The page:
The poster for Consent Awareness Week. (couragetoact.ca)

The poster for Consent Awareness Week. (couragetoact.ca)

Revelstoke Women’s Shelter starting conversations during Consent Awareness Week

Consent Awareness Week runs from Sept. 19 - 23

The Revelstoke Women’s Shelter are raising awareness, encouraging meaningful conversation, and offering continued support to those who wish to learn more about what consent means during Consent Awareness Week, which runs from Sept. 19-23.

According to the Canadian Women’s Foundation, only 28 per cent of people in Canada fully understand what it means to give consent.

There are 636,000 sexual assaults self-reported every year in Canada, and last year, 34,242 were reported to police. That number is 18 per cent higher than in 2020 and the highest rate since 1996.

The Revelstoke Women’s Shelter continue to work in local schools with the youth of the community in order to teach students what it means to consent at the age when these behaviours develop.

One in 7 young girls in Canada have reported that another student has sexually assaulted them, and 71 per cent of students either witnessed or experienced unwanted sexualized behaviours in a post-secondary setting, and 41 per cent of all reported incidents of sexual assault were reported by students.

“It’s your body, and you get to decide what happens,” said Michelle Maillet, with the Revelstoke Women’s Shelter.

Last spring, the women’s shelter, in partnership with Community Connections, came up with a consent and healthy relationships workshop to be taught in Revelstoke schools based off of previous work they have done in the community.

The two-part workshop is built to teach youth about healthy relationships and consent. Their work with teaching consent is delivered through the acronym F.R.I.E.S., which represents what one should understand when discerning whether or not an individual is giving consent: freely given, reversible, informed, enthusiastic and specific.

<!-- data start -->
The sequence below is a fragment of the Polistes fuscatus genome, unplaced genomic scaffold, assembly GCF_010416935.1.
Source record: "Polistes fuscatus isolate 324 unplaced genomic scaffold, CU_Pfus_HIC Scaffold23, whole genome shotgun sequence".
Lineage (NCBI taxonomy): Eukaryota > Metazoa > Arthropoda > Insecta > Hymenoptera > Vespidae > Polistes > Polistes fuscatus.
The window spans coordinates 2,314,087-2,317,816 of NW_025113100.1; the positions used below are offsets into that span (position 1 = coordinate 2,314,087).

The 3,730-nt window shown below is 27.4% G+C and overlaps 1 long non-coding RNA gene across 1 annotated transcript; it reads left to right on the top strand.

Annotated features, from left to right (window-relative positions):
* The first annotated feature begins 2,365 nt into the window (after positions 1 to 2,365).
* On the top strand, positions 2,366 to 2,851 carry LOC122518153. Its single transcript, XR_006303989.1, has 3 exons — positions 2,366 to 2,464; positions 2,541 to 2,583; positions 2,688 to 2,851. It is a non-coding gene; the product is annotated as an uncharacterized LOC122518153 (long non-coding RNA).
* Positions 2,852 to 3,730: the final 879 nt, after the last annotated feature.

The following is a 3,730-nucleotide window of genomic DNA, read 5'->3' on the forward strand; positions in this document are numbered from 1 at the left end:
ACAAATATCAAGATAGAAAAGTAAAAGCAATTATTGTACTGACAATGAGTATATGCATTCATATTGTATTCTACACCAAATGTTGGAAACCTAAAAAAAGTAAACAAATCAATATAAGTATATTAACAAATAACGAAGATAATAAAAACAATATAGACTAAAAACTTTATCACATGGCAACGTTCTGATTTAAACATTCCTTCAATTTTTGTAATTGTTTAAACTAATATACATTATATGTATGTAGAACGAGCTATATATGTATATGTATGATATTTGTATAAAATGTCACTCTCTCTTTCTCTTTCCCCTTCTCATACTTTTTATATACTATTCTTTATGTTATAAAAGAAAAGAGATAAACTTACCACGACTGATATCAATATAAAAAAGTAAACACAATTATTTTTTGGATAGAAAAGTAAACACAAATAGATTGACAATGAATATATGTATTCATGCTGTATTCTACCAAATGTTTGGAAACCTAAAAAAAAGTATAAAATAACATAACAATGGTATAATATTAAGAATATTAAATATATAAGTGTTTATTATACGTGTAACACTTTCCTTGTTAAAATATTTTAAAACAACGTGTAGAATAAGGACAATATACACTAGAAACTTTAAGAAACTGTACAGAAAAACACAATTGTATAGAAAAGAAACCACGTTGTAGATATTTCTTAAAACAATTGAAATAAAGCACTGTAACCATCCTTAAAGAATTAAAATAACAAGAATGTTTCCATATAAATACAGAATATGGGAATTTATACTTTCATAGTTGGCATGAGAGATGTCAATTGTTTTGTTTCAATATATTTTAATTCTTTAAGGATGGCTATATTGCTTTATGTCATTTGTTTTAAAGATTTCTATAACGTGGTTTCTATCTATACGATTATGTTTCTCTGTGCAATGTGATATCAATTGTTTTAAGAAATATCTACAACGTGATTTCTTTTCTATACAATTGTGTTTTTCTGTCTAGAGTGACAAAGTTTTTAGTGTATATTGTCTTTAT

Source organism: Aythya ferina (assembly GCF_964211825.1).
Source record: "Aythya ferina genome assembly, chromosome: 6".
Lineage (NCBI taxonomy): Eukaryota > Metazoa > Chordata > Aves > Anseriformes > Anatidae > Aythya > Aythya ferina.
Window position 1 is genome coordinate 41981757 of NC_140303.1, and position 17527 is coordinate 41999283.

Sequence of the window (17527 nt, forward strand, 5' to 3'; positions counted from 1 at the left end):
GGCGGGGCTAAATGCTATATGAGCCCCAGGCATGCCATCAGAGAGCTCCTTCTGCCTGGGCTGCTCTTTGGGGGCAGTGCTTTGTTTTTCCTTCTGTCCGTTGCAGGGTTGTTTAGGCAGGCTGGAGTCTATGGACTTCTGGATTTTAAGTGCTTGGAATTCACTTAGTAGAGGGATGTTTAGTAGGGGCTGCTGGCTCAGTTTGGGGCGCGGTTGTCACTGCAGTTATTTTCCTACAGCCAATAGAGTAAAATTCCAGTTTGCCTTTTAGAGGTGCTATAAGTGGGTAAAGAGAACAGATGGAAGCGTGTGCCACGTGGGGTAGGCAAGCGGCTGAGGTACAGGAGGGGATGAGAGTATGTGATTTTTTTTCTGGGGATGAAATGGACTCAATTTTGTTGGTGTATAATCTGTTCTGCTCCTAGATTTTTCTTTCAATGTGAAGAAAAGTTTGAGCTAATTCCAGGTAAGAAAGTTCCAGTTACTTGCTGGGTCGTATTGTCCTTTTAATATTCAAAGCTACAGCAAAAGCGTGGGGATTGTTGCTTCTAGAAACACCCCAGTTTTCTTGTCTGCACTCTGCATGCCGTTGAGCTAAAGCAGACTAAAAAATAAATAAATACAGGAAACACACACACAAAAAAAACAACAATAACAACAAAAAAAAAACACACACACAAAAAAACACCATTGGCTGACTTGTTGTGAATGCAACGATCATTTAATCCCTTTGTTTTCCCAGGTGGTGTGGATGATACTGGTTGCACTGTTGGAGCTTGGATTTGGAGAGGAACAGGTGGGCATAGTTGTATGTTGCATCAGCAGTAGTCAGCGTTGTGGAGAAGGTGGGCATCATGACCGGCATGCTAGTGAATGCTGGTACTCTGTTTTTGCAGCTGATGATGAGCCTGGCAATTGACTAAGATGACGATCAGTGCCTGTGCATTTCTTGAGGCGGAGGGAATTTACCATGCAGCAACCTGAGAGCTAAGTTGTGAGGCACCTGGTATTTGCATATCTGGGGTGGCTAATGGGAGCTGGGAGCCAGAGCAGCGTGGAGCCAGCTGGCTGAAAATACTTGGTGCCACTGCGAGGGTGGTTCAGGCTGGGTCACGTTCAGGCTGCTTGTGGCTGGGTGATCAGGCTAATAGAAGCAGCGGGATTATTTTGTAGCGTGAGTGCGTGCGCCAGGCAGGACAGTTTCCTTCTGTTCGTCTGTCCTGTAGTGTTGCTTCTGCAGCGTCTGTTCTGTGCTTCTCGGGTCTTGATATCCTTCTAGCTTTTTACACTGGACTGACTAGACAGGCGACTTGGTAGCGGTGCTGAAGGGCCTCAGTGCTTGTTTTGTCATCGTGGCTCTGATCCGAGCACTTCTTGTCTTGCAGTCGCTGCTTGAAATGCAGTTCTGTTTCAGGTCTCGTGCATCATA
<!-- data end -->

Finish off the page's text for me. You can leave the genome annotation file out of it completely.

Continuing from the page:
Maillet said that in the past the feedback from youth who were involved in the workshop was ‘really positive’, and that the students experienced a few ‘a-ha’ moments when learning about certain aspects of consent.

A graph compiled by Michelle Maillet: Students responses to a survey following the consent workshop. (Contributed by Revelstoke Women’s Shelter)

A graph compiled by Michelle Maillet: Students responses to a survey following the consent workshop. (Contributed by Revelstoke Women’s Shelter)

“Now I know I can change my mind, even if I said yes before,” said one student in reaction to the consent workshop.

Maillet added that consent doesn’t only relate to sexual activity, and that part of what they’re trying to teach is to expand the words meaning to anything related to your body.

Consent boils down to having complete say over what happens to your own body, which also means decisions about your gender identity or what haircut you choose to wear.

The Revelstoke Women’s Shelter are encouraging community members to engage in consent conversations this week.

“Although it is an important topic to bring to the surface, it can be a very sensitive one for many,” Maillet added. “Let’s tread lightly and mindfully through these conversations.”

To get in contact with the Revelstoke Women’s Shelter, visit revelstokewomensshelter.ca, call their office at 250-837-4382, or in case of emergency call their crisis line at 250-837-1111. Callers can remain anonymous if they wish.

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@josh_piercey
josh.piercey@revelstokereview.com

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